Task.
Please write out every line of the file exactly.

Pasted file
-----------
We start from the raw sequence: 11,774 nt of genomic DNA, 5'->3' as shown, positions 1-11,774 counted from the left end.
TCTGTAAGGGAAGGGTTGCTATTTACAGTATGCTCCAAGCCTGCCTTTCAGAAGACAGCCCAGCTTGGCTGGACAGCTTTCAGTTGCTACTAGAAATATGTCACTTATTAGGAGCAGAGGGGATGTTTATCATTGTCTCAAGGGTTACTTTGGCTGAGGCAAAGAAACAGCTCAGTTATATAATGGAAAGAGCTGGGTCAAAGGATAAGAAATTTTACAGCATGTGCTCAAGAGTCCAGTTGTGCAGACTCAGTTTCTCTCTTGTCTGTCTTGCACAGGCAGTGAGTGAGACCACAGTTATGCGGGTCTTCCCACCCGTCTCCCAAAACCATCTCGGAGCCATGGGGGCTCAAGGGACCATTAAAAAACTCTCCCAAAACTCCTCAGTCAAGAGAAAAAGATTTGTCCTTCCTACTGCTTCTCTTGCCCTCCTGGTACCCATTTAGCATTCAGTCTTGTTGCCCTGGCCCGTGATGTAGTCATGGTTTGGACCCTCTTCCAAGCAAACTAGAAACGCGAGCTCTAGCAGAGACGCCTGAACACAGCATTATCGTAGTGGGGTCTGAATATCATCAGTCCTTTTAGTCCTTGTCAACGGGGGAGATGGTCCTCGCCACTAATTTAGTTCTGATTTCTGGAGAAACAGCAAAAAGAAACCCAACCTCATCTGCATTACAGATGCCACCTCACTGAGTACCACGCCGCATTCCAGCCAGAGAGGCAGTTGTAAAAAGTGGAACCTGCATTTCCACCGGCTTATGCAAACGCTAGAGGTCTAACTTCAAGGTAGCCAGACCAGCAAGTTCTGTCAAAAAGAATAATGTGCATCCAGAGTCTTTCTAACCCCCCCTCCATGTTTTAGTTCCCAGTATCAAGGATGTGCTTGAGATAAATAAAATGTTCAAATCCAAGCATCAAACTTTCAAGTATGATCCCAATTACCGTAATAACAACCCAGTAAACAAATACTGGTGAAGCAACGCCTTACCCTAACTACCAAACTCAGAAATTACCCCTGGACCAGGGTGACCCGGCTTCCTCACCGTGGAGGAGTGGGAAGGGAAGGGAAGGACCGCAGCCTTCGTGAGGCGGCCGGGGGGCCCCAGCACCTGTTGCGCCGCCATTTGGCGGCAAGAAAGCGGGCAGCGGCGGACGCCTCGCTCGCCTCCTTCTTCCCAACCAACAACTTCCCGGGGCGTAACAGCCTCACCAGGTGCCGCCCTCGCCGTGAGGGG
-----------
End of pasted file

We start from the raw sequence: 11,774 nt of genomic DNA, 5'->3' as shown, positions 1-11,774 counted from the left end.
TCTGTAAGGGAAGGGTTGCTATTTACAGTATGCTCCAAGCCTGCCTTTCAGAAGACAGCCCAGCTTGGCTGGACAGCTTTCAGTTGCTACTAGAAATATGTCACTTATTAGGAGCAGAGGGGATGTTTATCATTGTCTCAAGGGTTACTTTGGCTGAGGCAAAGAAACAGCTCAGTTATATAATGGAAAGAGCTGGGTCAAAGGATAAGAAATTTTACAGCATGTGCTCAAGAGTCCAGTTGTGCAGACTCAGTTTCTCTCTTGTCTGTCTTGCACAGGCAGTGAGTGAGACCACAGTTATGCGGGTCTTCCCACCCGTCTCCCAAAACCATCTCGGAGCCATGGGGGCTCAAGGGACCATTAAAAAACTCTCCCAAAACTCCTCAGTCAAGAGAAAAAGATTTGTCCTTCCTACTGCTTCTCTTGCCCTCCTGGTACCCATTTAGCATTCAGTCTTGTTGCCCTGGCCCGTGATGTAGTCATGGTTTGGACCCTCTTCCAAGCAAACTAGAAACGCGAGCTCTAGCAGAGACGCCTGAACACAGCATTATCGTAGTGGGGTCTGAATATCATCAGTCCTTTTAGTCCTTGTCAACGGGGGAGATGGTCCTCGCCACTAATTTAGTTCTGATTTCTGGAGAAACAGCAAAAAGAAACCCAACCTCATCTGCATTACAGATGCCACCTCACTGAGTACCACGCCGCATTCCAGCCAGAGAGGCAGTTGTAAAAAGTGGAACCTGCATTTCCACCGGCTTATGCAAACGCTAGAGGTCTAACTTCAAGGTAGCCAGACCAGCAAGTTCTGTCAAAAAGAATAATGTGCATCCAGAGTCTTTCTAACCCCCCCTCCATGTTTTAGTTCCCAGTATCAAGGATGTGCTTGAGATAAATAAAATGTTCAAATCCAAGCATCAAACTTTCAAGTATGATCCCAATTACCGTAATAACAACCCAGTAAACAAATACTGGTGAAGCAACGCCTTACCCTAACTACCAAACTCAGAAATTACCCCTGGACCAGGGTGACCCGGCTTCCTCACCGTGGAGGAGTGGGAAGGGAAGGGAAGGACCGCAGCCTTCGTGAGGCGGCCGGGGGGCCCCAGCACCTGTTGCGCCGCCATTTGGCGGCAAGAAAGCGGGCAGCGGCGGACGCCTCGCTCGCCTCCTTCTTCCCAACCAACAACTTCCCGGGGCGTAACAGCCTCACCAGGTGCCGCCCTCGCCGTGAGGGG